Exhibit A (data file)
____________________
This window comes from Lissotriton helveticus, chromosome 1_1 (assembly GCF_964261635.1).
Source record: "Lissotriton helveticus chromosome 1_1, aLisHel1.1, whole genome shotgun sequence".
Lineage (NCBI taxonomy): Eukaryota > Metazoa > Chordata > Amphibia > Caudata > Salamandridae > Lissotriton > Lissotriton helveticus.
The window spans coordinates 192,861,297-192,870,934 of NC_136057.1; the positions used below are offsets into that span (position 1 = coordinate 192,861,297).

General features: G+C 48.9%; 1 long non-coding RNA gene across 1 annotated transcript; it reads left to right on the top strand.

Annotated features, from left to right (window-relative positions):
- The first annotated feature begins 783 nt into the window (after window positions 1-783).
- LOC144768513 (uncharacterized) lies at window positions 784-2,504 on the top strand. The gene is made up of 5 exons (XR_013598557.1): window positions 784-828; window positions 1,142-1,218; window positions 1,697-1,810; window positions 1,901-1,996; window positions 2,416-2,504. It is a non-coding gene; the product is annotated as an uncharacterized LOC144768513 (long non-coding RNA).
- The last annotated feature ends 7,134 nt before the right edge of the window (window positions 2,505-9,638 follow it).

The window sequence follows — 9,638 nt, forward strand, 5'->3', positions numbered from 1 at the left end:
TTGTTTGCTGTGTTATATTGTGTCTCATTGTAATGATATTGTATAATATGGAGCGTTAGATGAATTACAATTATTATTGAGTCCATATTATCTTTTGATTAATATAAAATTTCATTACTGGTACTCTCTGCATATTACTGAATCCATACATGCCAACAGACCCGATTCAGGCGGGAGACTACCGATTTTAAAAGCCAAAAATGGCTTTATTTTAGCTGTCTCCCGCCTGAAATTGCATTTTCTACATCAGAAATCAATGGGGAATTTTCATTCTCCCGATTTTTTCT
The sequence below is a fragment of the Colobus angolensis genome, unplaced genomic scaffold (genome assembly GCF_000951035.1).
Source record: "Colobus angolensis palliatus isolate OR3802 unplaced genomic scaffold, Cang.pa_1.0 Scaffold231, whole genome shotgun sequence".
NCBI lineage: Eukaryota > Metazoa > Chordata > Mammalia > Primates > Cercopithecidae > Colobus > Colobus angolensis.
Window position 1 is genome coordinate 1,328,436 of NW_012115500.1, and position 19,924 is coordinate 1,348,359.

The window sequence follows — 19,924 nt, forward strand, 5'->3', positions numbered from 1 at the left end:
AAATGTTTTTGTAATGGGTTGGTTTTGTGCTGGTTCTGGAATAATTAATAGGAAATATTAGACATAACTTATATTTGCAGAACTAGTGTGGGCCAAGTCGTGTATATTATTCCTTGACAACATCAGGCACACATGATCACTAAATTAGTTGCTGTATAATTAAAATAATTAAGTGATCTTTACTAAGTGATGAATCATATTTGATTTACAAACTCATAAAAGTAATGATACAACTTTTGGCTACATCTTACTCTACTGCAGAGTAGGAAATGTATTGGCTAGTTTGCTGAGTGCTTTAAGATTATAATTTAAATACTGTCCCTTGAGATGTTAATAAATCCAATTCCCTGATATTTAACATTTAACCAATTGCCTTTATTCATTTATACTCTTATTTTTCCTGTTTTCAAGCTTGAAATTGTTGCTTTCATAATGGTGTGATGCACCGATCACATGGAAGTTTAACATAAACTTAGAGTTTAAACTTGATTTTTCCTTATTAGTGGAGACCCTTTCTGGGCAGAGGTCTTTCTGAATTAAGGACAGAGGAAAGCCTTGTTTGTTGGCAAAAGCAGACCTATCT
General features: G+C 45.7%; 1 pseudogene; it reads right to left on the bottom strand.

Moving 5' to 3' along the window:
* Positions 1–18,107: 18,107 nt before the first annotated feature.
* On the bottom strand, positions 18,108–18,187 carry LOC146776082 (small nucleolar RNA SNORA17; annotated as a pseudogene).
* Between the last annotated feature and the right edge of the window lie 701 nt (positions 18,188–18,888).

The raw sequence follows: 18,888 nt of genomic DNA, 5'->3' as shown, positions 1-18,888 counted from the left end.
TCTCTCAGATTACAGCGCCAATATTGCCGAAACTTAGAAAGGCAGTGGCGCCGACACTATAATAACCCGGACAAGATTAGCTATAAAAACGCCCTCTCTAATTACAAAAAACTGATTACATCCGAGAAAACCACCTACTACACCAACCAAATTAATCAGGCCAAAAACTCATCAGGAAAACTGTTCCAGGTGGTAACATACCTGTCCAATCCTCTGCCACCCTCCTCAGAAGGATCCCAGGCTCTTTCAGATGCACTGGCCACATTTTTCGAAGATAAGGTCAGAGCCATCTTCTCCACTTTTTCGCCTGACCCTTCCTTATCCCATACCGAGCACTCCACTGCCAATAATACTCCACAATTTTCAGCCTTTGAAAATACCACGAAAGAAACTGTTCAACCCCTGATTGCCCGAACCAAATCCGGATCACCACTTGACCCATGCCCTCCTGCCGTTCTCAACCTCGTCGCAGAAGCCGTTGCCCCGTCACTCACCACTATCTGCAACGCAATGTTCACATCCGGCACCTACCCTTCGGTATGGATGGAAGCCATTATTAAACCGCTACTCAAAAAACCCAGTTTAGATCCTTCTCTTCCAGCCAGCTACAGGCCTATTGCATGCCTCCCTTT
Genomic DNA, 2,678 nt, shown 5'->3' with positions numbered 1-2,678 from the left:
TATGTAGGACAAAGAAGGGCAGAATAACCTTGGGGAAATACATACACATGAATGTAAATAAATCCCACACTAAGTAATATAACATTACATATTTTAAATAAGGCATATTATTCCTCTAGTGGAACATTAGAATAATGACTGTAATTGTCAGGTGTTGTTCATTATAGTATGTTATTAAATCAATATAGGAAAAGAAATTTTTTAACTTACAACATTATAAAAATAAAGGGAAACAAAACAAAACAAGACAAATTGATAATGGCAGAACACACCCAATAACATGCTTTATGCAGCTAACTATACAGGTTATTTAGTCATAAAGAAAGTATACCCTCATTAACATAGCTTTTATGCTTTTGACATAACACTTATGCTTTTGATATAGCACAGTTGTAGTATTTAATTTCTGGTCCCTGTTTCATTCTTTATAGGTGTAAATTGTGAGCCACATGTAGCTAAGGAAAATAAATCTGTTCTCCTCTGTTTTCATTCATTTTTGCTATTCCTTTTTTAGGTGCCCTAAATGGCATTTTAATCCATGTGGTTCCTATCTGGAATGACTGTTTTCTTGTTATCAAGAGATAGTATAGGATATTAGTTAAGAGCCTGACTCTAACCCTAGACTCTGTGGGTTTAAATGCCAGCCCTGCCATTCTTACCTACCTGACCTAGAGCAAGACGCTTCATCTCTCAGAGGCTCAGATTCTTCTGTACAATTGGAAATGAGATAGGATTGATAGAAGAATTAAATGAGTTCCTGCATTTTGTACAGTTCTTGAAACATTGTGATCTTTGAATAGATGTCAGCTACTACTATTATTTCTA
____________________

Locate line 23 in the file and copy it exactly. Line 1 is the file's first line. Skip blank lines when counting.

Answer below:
The raw sequence follows: 18,888 nt of genomic DNA, 5'->3' as shown, positions 1-18,888 counted from the left end.